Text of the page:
3. Ribbit

Think frogs have always been known to say “ribbit”? Think again: According to the OED, this onomatopoeia might have originated on a TV show in the late-1960s. While we can’t say for sure that absolutely no one was making this frog sound before then, the earliest recorded usage found so far (according to linguist Ben Zimmer) is from a 1965 episode of Gilligan’s Island, in which Mel Blanc voiced a character called Ribbit the Frog. This predates the OED’s earliest entry, which is from a 1968 episode of the Smother Brothers Comedy Hour: “That’s right. Ribit! .. I am a frog.”

4. Sorry About That

You've probably used this expression of regret more than once in your life, but did you know it was popularized by Get Smart? It's one of the many catchphrases from the late 1960s TV show. Others include “missed it by that much” and “the old (so-and-so) trick.”

5. Cromulent

Cromulent is a perfectly cromulent word, as far as the OED is concerned. This adjective invented on The Simpsons means “acceptable, adequate, satisfactory.” Other OED words the denizens of Springfield popularized are meh (perhaps influenced by the Yiddish “me,” meaning “be it as it may, so-so,” from 1928 or earlier), d’oh (the earliest recorded usage is from a 1945 British radio show), and embiggen, which first appeared in an 1884 publication by English publisher George Bell: “Are there not, however, barbarous verbs in all languages? … The people magnified them, to make great or embiggen, if we may invent an English parallel as ugly.”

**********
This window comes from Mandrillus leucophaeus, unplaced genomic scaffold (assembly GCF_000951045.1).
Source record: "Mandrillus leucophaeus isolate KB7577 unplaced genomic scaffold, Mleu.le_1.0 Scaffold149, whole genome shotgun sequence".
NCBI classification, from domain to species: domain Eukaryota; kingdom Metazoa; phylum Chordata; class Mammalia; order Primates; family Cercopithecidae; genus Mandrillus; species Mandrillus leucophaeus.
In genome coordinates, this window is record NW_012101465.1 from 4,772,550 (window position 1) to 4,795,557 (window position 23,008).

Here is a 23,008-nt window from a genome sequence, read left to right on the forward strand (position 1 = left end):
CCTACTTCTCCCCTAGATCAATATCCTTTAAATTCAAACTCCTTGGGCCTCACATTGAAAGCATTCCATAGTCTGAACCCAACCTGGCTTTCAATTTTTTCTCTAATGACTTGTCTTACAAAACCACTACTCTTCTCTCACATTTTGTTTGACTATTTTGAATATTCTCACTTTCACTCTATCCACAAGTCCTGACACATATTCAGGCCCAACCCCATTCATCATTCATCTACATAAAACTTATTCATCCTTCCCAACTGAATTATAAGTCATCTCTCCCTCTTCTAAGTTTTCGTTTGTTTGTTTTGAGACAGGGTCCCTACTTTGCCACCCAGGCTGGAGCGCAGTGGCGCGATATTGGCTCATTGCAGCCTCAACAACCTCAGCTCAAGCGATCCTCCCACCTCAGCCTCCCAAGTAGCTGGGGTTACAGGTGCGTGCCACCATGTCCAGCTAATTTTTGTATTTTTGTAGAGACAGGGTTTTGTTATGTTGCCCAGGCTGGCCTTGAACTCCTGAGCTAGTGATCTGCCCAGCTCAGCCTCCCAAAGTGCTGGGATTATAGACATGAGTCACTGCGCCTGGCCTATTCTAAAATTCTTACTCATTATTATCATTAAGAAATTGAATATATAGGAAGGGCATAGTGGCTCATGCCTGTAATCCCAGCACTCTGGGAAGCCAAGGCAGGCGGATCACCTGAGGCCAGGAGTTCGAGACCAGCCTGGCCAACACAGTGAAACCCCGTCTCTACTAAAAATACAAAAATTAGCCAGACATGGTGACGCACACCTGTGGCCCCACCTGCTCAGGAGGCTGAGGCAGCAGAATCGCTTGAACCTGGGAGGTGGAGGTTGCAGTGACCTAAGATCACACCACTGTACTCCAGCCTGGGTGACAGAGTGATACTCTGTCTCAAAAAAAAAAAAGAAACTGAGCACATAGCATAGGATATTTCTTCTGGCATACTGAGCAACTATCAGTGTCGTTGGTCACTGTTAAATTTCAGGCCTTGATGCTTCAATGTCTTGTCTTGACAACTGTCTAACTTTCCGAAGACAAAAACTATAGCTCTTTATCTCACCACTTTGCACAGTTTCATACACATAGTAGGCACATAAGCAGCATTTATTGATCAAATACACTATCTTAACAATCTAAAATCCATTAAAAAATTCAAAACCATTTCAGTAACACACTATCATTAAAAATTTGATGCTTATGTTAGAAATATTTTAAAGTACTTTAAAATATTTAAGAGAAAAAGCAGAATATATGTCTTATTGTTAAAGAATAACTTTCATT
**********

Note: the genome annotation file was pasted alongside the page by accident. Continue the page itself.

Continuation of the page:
6. Five-O

The OED’s earliest citation of this slang term for the police is from a 1983 article in The New York Times, although it was probably in use long before that. The moniker comes from Hawaii Five-O, which premiered in 1968. In the show, five-o refers to a particular police unit and apparently was named in honor of Hawaii being the 50th state.

7. Gomer

While the word gomer has been around since the year 1000 (referring to a Hebrew unit of measure), the sense of someone stupid or inept comes from the inept titular character in the 1960s show Gomer Pyle, U.S.M.C. It’s also a derogatory name among medical professionals for a difficult patient, especially an elderly one.

8. Cowabunga

Sure, the 1960s surfing slang might have regained popularity in the late ‘80s and early ‘90s due to the Teenage Mutant Ninja Turtles cartoon series, but it originated way before then. Chief Thunderthud, a character on the 1950s children’s show Howdy Doody would use it as faux Native American language. After that, it somehow made its way into surfer slang, hence becoming a catchphrase of Michelangelo, the hard-partying, surfing ninja turtle.

9. Har De Har

The next time you want to laugh in a sarcastic, old-timey way, thank Jackie Gleason for popularizing har de har via his iconic 1950s show, The Honeymooners.

10. Spam

So how in the world did spam, originally the name of a canned ham, come to mean junk email or to inundate with junk emails or postings? Chalk it up to Monty Python’s Flying Circus. The food Spam (which stands for either “spiced ham” or “shoulder of pork and ham”) was invented during the Great Depression in the late 1930s. Fast-forward 40-some-odd years and the British sketch comics were singing incessantly about it. This apparently was the inspiration for the computer slang that came about in the early 1990s.